A jig in accordance with an embodiment of the present invention is illustrated in
The second end 14 of the jig 10 includes at least one detail 20. As illustrated, the detail 20 is a projection that extends from the second end 14. However, the detail 20 may be a recess within the second end 14 or may be any other suitable engagement surface to permit engagement between the jig 10 and a suitable implantation tool, discussed in detail below. For example, detail 20 does not need to be located at the second end 14 and may be a projection located on the interior surface 18 that engages flutes on the stem of an implant and/or insertion tool.
The exterior surface 16 optionally includes at least one extension or rib 22. The ribs 22 project from the exterior surface 16 and extend in a circular, stepwise fashion or in any other manner about the exterior surface 16. The ribs 22 may be of various shapes and sizes, but are configured for receipt by corresponding depressions at an implantation site. Any other type of retention feature to retain the jig 10 may also be used, such as threads or an annular feature. As illustrated, the ribs 22 do not extend continuously about the exterior surface 16. However,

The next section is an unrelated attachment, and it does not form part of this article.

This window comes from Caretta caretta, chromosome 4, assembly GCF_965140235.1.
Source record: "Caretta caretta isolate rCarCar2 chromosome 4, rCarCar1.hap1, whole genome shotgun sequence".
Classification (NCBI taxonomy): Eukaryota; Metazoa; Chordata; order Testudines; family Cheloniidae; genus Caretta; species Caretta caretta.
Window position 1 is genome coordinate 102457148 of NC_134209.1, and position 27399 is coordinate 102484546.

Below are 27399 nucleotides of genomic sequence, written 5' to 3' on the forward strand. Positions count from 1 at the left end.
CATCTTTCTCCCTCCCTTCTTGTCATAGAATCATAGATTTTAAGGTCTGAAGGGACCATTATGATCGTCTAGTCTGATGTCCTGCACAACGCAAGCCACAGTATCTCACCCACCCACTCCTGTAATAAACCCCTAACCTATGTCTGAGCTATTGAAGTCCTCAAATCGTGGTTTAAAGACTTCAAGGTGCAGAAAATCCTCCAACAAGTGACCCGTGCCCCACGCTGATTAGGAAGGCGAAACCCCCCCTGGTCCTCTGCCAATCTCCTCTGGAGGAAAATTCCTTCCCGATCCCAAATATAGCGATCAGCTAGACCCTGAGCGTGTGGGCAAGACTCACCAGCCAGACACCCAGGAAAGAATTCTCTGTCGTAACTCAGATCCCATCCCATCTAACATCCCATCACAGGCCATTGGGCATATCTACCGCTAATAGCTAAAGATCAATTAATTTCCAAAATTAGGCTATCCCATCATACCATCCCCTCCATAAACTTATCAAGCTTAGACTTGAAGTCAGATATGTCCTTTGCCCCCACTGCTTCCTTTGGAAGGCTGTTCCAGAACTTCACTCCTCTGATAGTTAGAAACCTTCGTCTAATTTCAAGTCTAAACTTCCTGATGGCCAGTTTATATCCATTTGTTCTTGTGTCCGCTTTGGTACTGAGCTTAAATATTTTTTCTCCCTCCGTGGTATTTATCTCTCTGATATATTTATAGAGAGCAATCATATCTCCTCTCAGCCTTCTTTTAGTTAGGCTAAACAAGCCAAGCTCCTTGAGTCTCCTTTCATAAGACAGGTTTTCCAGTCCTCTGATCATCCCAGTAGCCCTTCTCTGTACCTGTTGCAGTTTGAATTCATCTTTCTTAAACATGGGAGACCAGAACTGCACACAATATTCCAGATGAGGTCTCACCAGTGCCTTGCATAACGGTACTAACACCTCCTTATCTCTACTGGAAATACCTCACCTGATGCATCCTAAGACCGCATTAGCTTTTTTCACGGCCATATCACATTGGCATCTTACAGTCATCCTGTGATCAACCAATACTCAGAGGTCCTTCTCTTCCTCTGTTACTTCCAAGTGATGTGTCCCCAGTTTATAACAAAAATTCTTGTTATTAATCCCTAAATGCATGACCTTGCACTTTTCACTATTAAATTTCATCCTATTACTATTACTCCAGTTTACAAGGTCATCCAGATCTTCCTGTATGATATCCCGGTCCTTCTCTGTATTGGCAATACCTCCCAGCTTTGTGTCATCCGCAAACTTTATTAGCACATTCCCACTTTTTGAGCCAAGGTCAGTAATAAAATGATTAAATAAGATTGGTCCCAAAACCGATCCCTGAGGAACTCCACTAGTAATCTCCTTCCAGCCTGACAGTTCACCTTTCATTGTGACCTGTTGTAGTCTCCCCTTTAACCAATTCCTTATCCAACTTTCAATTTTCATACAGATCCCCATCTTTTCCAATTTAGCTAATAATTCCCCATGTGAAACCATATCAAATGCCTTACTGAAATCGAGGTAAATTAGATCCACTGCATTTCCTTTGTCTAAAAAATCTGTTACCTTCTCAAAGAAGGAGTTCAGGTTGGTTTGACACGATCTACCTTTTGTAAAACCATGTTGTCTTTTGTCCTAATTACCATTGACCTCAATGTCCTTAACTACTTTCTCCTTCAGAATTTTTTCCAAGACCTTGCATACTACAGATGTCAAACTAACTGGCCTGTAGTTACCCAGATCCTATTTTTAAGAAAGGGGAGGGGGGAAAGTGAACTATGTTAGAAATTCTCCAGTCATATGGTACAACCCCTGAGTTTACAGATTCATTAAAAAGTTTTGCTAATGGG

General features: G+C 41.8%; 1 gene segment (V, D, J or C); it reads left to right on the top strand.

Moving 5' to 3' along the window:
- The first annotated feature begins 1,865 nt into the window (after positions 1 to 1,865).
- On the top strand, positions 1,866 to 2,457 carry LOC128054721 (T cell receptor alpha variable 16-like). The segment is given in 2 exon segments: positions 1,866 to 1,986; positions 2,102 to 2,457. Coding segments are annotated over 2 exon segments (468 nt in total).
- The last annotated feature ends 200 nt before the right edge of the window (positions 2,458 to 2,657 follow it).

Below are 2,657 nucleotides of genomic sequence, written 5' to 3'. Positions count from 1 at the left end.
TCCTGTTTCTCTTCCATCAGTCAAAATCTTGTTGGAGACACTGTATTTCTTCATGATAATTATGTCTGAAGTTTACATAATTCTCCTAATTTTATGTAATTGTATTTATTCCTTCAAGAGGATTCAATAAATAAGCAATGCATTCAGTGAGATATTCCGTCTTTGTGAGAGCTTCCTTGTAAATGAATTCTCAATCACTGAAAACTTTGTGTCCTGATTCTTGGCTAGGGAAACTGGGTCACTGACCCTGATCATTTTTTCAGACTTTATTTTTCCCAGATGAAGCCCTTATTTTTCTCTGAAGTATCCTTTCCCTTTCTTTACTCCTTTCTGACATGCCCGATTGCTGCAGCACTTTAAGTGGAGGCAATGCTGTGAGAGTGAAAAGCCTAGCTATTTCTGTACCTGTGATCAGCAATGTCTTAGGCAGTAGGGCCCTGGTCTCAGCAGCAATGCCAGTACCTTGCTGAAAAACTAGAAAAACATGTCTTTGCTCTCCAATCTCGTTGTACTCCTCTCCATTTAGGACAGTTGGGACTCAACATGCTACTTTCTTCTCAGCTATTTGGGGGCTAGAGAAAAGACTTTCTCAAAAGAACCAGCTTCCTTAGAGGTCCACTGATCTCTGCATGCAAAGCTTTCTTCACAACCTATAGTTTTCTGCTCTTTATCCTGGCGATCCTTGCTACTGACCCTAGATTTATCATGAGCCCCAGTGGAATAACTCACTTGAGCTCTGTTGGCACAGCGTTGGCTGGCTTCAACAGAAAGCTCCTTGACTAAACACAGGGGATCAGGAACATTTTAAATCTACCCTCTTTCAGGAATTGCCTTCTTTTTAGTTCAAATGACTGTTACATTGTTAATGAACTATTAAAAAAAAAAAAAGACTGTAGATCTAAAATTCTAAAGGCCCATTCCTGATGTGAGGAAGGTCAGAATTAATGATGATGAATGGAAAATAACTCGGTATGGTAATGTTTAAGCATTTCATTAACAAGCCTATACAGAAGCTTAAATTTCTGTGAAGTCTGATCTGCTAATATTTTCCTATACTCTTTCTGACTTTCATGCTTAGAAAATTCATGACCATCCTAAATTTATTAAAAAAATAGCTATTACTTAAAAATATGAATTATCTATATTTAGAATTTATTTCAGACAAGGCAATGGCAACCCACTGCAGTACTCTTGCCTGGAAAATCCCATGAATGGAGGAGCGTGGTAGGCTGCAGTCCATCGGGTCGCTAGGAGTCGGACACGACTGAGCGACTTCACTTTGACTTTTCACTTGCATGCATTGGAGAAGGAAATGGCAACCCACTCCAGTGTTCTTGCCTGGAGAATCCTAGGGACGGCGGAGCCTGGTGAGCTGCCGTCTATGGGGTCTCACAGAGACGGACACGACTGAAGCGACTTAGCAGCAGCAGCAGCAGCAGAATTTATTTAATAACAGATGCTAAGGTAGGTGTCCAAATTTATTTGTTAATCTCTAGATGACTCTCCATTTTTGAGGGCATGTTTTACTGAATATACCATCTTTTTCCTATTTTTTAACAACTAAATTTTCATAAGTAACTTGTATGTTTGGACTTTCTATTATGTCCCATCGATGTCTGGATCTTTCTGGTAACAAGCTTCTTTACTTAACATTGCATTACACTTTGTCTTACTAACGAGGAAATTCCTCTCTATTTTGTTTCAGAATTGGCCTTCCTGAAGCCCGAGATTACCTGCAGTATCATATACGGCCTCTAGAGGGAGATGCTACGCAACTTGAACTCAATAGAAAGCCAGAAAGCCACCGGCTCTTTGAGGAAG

With particular reference to
The overall size of the jig 10 may vary depending upon the dimensions of the site that it is to be implanted at. Further, the jig 10 may be available in various different lengths and widths. Still further, the diameter of the interior 18 of the jig 10 may also vary, depending upon both the dimensions of the implantation site and the dimensions of the implant to be received by the interior 18. The diameter of the interior 18 may vary together with, or apart from, changes in the overall size of the jig 10.
The jig 10 may be made from a variety of suitable materials. It is preferred that the jig 10 be made from polymethyl-methacrylate. However, any suitable plastic, bone cement, resorbable material, or biocompatible non-resorbable material may be used.